Kahal Shalom Synagogue

Rhodes, Greece

The Kahal Shalom Synagogue in La Juderia, the Jewish quarter of the city of Rhodes, is the oldest synagogue in Greece today.

There has been a Jewish presence in Rhodes for 2,300 years. They were, at times, persecuted by Romans, the Knights Hospitaller, and other rulers of the islands. During Ottoman rule, however, the Jews of Rhodes prospered, and many expelled Sephardim settled there, particularly in the city of Rhodes, where they built many synagogues. The Kahal Shalom Synagogue was constructed in 1577 (5338 in the Hebrew calendar), and has been in use ever since. The synagogue and its worshipers prospered under Ottoman rule into the twentieth century.

However, the Kingdom of Italy took over the Dodecanese Islands in 1912, and large numbers of the Jews of Rhodes had begun to emigrate during the 1930s, as they felt menaced by the Fascist Italian regime. When the Italian Fascist government fell, the Island came under direct German control in 1943, and more than 1,550 of the remaining 1,700 Jews were deported and met their deaths in concentration camps, largely putting an end to the use of Kahal Shalom. Kahal Shalom was the only of the four synagogues in La Juderia at the time to survive the bombing during the Second World War. Today, Kahal Shalom is only used for services during the summer, when there is an influx of Jewish tourists and Rhodeslis (Jews hailing from Rhodes) as there are only few Jews on the island today.


Most features of the Kahal Shalom Synagogue are typical of Sephardic and Ottoman synagogues. The bimah, or podium, from which the Sefer Torah is read, is in the center of the sanctuary, as in most Sephardic houses of worship. The floor is a mosaic using the black and white local stones used in pavements around Rhodes. An unusual feature of the temple is the fact that there are two hekháls (Torah arks), on either side of the door leading into the interior courtyard. There is also a fountain in the courtyard used for handwashing by the Kohanim before reciting the priestly blessings.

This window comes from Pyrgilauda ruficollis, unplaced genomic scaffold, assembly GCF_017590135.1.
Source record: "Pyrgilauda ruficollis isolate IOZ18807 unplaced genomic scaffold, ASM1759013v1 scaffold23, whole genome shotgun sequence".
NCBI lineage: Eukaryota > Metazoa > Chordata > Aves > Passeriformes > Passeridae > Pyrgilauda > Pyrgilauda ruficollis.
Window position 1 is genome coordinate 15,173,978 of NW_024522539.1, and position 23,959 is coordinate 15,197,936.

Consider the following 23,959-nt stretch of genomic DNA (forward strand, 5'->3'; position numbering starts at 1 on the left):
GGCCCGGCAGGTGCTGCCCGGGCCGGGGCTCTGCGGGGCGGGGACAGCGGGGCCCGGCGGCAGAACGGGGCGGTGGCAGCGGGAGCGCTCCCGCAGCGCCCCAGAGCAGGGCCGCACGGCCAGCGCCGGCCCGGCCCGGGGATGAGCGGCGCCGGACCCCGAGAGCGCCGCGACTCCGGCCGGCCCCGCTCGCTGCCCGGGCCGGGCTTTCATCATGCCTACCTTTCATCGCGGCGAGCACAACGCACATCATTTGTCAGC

A number of plaques adorn the exterior and interior of the synagogue. Most, primarily in Ladino, the language of the Sephardic community, and Hebrew are dedicated to those who maintained the synagogue. Another, in French, is dedicated to the members of the community who died during the Holocaust.



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Dosiadou και, Rhodes, Greece
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Founded: 1577
Category: Religious sites in Greece


4.7/5 (based on Google user reviews)

User Reviews

Brad Blois (7 months ago)
I went here specifically to read the names of the deported Jews during the Holocaust. A difficult task emotionally each person deserves to be remembered. The shocking difference between visiting a war cemetery and a Holocaust memorial is you seldom see family names repeated on headstones whereas a Holocaust memorial is entirely family names. Entire families men,women and children wiped from existence. If anything take the time to read one family of names. Time well spent, never forget!
Matthew Clarkson (8 months ago)
A quite superb museum attached to the only remaining synagogue in Rhodes. The museum collection itself is wonderfully put together with a lot of love and attention, it is also hugely moving. I learned a tremendous amount about Jewish life and also what makes the Jewish community on Rhodes unique. There is a lot of written information but also a free app available if you prefer your info in audio form. Entrance to the synagogue and museum was €6pp and was worth every cent. For me, the best museum we visited in Rhodes city.